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Making money: Calculating retirement costs, and more
Three top pieces of financial advice — from the danger of specialized study to early door-buster deals
Let the sales begin!
Let the sales begin! (Sandy Huffaker/Getty Images)

Calculating retirement costs
Figuring out how much you need for retirement "can be a complicated affair," said Robert Powell at USA Today. But it doesn't have to be a painful one. A simple "cash-flow analysis" takes into account your annual expenses in retirement, multiplied by the number of years you'll need to fund. Be sure to factor in health care, housing, transportation, food, and discretionary expenses; actuary tables can give you a rough idea of average life spans. "If you have enough income — from all of your sources of capital — to fund those expenses, you're in good shape." If a detailed cash-flow analysis sounds like too much work, a general guideline is to replace 85 percent of your pre-retirement income to stay afloat in your twilight years.

The danger of specialized study
Students are often told to "learn the subjects that will best land them a job when they graduate," said Peter Cappelli at The Wall Street Journal. That has boosted specialized majors like hospital financing and casino management. But flocking to "fields where the job market is hot right now" may not be the best strategy in the long run. "The trouble is that nobody can predict where the jobs will be — not the employers, not the schools, not the government officials who are making such loud calls for vocational training." Choose your school not by its majors, but by its graduation rates, job-placement rates, and starting salary statistics. And remember the pitfalls of specialization: "It may be worse to have the wrong career focus in college than having no career focus — because skills for one career often can't be used elsewhere."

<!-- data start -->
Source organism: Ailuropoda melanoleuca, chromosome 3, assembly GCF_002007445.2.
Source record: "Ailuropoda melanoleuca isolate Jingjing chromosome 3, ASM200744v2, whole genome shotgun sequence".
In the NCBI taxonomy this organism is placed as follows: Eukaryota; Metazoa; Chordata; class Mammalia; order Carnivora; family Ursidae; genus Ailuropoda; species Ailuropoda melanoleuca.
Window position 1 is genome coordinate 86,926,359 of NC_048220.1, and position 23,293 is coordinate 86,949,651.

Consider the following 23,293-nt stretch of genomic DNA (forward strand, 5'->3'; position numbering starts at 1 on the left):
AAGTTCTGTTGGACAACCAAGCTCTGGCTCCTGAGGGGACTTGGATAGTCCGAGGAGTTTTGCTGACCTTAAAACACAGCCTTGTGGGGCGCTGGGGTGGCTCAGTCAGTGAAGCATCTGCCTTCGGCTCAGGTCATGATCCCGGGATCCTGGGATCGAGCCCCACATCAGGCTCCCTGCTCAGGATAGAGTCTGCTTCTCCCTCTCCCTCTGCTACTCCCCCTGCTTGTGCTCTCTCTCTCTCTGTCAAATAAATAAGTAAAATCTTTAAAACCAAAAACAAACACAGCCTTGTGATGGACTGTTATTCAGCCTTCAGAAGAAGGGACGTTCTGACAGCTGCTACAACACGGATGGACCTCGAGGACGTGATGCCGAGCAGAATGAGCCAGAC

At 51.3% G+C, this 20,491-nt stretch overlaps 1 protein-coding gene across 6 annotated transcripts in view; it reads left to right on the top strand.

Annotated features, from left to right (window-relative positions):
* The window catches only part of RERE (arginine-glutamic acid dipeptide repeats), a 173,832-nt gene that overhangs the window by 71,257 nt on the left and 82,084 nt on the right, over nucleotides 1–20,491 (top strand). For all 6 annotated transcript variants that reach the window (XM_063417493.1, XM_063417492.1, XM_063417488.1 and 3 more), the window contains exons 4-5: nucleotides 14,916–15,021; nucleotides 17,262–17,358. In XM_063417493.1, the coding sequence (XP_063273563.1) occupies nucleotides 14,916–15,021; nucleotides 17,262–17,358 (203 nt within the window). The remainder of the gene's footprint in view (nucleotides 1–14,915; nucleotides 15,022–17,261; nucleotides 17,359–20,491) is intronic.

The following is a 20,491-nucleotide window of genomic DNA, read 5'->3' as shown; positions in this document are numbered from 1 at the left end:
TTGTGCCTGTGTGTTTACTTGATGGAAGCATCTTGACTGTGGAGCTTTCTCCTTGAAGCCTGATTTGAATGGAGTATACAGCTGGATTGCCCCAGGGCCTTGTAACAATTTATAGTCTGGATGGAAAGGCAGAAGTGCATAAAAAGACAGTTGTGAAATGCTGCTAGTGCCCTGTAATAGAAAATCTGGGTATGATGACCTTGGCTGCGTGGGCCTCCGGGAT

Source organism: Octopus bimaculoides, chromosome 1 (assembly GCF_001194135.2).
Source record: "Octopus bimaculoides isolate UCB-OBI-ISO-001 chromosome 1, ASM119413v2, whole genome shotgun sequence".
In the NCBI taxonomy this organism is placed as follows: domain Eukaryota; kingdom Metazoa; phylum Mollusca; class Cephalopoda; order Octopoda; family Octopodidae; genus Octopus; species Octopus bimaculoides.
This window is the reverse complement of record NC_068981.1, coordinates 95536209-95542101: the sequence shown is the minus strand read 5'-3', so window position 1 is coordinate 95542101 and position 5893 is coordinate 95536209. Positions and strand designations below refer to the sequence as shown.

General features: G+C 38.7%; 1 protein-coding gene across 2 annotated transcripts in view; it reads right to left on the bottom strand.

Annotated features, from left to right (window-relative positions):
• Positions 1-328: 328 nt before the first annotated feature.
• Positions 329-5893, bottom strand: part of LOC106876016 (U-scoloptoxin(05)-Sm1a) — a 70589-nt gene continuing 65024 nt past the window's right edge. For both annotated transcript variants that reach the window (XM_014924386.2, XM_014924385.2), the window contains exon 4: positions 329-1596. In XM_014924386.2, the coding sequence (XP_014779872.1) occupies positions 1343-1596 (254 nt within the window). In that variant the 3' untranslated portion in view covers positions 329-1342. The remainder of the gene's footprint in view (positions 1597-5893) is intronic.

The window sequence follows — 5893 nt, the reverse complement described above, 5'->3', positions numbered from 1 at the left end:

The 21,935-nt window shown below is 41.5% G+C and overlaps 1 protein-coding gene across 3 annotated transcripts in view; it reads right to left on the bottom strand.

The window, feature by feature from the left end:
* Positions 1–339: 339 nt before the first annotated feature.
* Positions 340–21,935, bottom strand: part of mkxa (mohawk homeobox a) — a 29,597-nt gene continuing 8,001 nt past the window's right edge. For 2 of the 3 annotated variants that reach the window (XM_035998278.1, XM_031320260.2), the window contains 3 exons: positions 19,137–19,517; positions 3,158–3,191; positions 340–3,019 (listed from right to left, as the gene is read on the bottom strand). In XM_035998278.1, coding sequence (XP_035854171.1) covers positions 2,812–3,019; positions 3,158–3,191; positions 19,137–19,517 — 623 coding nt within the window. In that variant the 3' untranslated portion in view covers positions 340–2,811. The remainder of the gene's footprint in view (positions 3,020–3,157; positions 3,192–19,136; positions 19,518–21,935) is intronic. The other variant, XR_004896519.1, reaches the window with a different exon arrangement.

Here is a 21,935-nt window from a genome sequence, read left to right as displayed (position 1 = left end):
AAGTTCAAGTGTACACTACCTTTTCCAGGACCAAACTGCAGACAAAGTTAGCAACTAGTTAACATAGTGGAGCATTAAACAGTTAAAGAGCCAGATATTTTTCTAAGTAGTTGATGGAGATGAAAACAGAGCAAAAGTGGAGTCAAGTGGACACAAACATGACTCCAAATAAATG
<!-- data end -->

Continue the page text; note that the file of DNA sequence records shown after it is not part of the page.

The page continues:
Early door-buster deals
Black Friday is coming early this year, said Danielle Kurtzleben at US News. Most big-box retailers — including Walmart, Best Buy, Macy's, Target, Sears, Kmart, Kohl's, and Target — plan this year to give "shoppers the jump on Black Friday by opening on Thanksgiving evening." According to the National Retail Federation, more than 25 percent of consumers shopped on Thanksgiving last year, up from 11 percent in 2005. So while critics rail against retailers for "impinging" on Turkey Day, the stores may simply be capitalizing on a growing trend. The earlier door-buster deals amount to a bid by retailers to add extra hours to the shopping season: This year's window between Thanksgiving and Christmas is the shortest in a decade.

Sergio Hernandez is business editor of The Week's print edition. He has previously worked for The DailyProPublica, the Village Voice, and Gawker.

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